Gender justice 5: Being beautiful, thin and perfect

Professor Heather Widdows

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Just in case you are reading these blogs and thinking that all gender injustices happen ‘over there’, in conflict zones or to ‘other women’ (though the statistics in the first blog about British women who have had non-volitional sex should have already made you think again) today entry should change your mind. This blog – I hope – will make you think about the gendered things you do every day – and whether these are ‘for fun’, ‘for yourself’ and ‘because your worth it’, or whether they are things you ‘have to do’, to be presented, taken seriously or just not to feel ashamed.

The current book I’m working on for Princeton University is called Perfect Me! which is an exploration of beauty from the perspective of moral philosophy. I picked the title because ‘Perfect me!’ can be read in, at least three ways:

  1.  as an individual’s aspiration to perfect themselves (‘I want to be perfect’),
  2. as assertion of what being perfect is (‘this is what I would be if I were perfect’)
  3. as a command which the women feels she should obey (‘you should be perfect’).

In the book I explore all these as a moral philosopher, as each of these has a ‘moral claim’ underlying it: the first, that being perfect is something worth having/being; the second, a judgement that this is what perfection is; and the third, a moral imperative to attain it.

I argue that beauty and appearance has become increasingly important and are now inescapable considerations for most (maybe all) women (and increasingly men too!). Remember from day one the worry that women are ‘women first’ and ‘persons second’. You can see this clearly in beauty where women – whatever their career are judged on appearance. (Think about female politicians, judges – not to mention sports women – where media stories invariably make a comment on how they looked irrespective of the story.)  Behind such stories is the assumption that for life to go well – to flourish in philosophical terms – then you must ‘take care’ of your appearance. Think about the rhetoric which connects beauty to success:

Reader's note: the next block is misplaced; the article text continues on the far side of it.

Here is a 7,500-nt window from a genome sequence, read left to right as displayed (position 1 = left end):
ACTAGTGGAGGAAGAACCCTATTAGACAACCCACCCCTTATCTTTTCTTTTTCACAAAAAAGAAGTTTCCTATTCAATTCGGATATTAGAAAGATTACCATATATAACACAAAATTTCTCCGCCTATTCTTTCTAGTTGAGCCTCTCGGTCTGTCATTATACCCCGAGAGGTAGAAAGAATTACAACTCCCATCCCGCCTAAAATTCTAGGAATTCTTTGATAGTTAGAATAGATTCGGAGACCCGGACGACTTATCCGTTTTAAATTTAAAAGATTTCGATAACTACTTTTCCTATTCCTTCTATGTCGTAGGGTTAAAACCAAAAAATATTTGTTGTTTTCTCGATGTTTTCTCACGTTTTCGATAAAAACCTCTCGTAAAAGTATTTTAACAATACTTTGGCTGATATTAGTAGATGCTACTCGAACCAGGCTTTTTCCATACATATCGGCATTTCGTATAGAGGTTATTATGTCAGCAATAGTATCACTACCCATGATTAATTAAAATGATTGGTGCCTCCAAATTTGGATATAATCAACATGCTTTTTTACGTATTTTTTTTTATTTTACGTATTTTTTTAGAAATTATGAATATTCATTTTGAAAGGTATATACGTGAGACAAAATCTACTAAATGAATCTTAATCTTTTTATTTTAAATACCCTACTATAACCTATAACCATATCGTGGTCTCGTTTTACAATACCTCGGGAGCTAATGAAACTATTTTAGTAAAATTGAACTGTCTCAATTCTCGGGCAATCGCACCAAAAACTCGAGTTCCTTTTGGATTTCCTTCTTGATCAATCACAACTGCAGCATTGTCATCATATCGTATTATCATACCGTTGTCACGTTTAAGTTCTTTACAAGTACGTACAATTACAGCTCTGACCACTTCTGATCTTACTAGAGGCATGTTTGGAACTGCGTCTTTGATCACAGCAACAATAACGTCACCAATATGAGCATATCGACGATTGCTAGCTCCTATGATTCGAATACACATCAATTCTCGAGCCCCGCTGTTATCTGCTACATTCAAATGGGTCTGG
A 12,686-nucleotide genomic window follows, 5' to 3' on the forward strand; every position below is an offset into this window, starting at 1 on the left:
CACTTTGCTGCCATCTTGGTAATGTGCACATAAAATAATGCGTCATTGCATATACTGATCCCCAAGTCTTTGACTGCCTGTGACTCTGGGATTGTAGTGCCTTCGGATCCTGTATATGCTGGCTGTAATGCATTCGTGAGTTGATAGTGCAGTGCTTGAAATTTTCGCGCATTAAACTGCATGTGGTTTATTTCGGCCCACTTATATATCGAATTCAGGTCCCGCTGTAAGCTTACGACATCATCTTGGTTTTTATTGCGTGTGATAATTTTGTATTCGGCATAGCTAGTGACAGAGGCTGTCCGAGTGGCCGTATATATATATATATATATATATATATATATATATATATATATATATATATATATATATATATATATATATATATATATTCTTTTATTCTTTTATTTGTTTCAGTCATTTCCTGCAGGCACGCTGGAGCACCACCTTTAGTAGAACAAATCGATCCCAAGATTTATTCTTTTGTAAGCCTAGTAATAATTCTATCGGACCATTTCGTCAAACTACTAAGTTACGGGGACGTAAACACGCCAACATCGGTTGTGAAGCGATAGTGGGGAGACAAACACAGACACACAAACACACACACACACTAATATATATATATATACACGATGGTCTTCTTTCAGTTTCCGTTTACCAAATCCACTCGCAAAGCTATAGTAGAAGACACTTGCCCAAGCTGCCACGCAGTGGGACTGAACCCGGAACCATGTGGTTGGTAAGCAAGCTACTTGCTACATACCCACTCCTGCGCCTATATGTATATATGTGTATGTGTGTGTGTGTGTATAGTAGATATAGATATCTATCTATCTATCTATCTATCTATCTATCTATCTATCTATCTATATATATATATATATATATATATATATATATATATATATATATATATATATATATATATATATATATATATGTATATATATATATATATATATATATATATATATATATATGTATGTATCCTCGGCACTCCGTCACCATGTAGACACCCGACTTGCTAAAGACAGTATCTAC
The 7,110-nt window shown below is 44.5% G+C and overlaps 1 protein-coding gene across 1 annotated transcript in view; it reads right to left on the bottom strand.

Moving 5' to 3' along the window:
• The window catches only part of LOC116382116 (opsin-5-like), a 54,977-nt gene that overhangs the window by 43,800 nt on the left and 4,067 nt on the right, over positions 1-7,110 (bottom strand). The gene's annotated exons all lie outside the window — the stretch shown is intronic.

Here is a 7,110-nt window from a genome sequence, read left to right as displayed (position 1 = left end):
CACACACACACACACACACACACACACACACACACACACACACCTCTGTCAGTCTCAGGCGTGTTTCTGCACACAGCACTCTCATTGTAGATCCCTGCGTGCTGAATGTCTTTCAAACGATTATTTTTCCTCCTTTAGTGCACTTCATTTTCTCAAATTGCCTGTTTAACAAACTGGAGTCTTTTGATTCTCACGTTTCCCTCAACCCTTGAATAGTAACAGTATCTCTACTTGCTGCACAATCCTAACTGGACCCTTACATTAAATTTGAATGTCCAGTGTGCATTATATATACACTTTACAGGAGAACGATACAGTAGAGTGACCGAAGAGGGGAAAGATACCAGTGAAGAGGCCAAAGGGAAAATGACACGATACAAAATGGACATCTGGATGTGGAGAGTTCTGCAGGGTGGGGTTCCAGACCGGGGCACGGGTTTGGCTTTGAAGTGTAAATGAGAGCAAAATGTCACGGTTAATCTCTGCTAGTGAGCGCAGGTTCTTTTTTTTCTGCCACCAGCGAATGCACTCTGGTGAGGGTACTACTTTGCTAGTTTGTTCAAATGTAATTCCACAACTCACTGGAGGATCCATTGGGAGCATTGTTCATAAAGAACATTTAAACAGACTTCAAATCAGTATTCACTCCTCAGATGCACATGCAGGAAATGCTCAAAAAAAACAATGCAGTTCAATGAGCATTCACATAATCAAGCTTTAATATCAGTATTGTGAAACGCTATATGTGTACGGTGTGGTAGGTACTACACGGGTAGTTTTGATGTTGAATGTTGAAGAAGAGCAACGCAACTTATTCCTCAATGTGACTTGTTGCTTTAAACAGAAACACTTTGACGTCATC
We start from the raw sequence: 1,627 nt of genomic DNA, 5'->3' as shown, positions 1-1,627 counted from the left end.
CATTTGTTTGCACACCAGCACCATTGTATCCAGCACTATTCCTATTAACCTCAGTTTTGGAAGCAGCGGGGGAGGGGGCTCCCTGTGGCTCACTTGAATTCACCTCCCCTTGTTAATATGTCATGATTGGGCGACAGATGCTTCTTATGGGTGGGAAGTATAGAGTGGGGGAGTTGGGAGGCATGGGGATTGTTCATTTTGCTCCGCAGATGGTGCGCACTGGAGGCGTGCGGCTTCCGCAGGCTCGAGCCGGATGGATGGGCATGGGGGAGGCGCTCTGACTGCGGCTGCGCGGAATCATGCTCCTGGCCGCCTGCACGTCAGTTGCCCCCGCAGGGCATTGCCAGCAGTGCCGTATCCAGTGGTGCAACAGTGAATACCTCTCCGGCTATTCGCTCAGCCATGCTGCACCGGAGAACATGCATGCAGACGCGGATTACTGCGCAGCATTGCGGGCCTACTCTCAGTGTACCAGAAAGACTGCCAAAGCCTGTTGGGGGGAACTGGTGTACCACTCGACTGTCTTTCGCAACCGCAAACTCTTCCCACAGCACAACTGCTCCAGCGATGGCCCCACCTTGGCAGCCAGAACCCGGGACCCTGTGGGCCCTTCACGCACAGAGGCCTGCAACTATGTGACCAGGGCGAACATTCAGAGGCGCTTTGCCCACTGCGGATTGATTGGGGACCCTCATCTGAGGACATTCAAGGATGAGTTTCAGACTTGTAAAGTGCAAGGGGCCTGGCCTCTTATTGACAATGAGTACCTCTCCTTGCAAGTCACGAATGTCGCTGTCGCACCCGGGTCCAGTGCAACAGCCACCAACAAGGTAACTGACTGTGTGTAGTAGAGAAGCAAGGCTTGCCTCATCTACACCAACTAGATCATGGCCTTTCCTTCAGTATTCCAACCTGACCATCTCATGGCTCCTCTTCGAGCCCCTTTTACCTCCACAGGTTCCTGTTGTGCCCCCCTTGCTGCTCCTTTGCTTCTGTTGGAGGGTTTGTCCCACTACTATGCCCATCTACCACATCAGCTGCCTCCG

• Better employment (‘dress for the job you want not the one you have’);
  • Better relationship (‘if I’m thinner, prettier, sexier s/he’ll love me more’);
  • Just better (‘if I was ten pounds lighter, I’d be happier’).

In this way physical perfection – cast in current norms of thinness, youth and hairlessness, to name but a few characteristics of contemporary beauty – becomes associated with all kinds of perfection. The book explores the pressure to be beautiful and the moral claims which underlie it, in the context of the increasing ways, practices and procedures one can use to ‘be better’, ‘more perfect’ – technical, surgical and chemical.

A final, slightly random thought: Over the last 15 years I have asked my female students whether they would go to the gym/beach/out dancing without de-fluffing their underarms/legs/bikini line. Increasingly the answer is ‘No way!’. I now – to my shame – find myself feeling similarly, a long way from my own undergraduate experience where lots of the women I admired as being the most beautiful of my peers and women I aspired to be overtly displayed their underarm hair, and it was deemed attractive. I also ask my male students, friends and colleagues (I am an odd dinner guest), and it is a rare man under 35 who has seen underarm hair on a woman, let alone had an opportunity to find it sexy. Clearly this is nothing like systematic research, but it does seem to me that requirements are higher, take more time and are also more painful (waxing – ouch!).

If you enjoyed this I hope you will enjoy Perfect Me! when it comes out.

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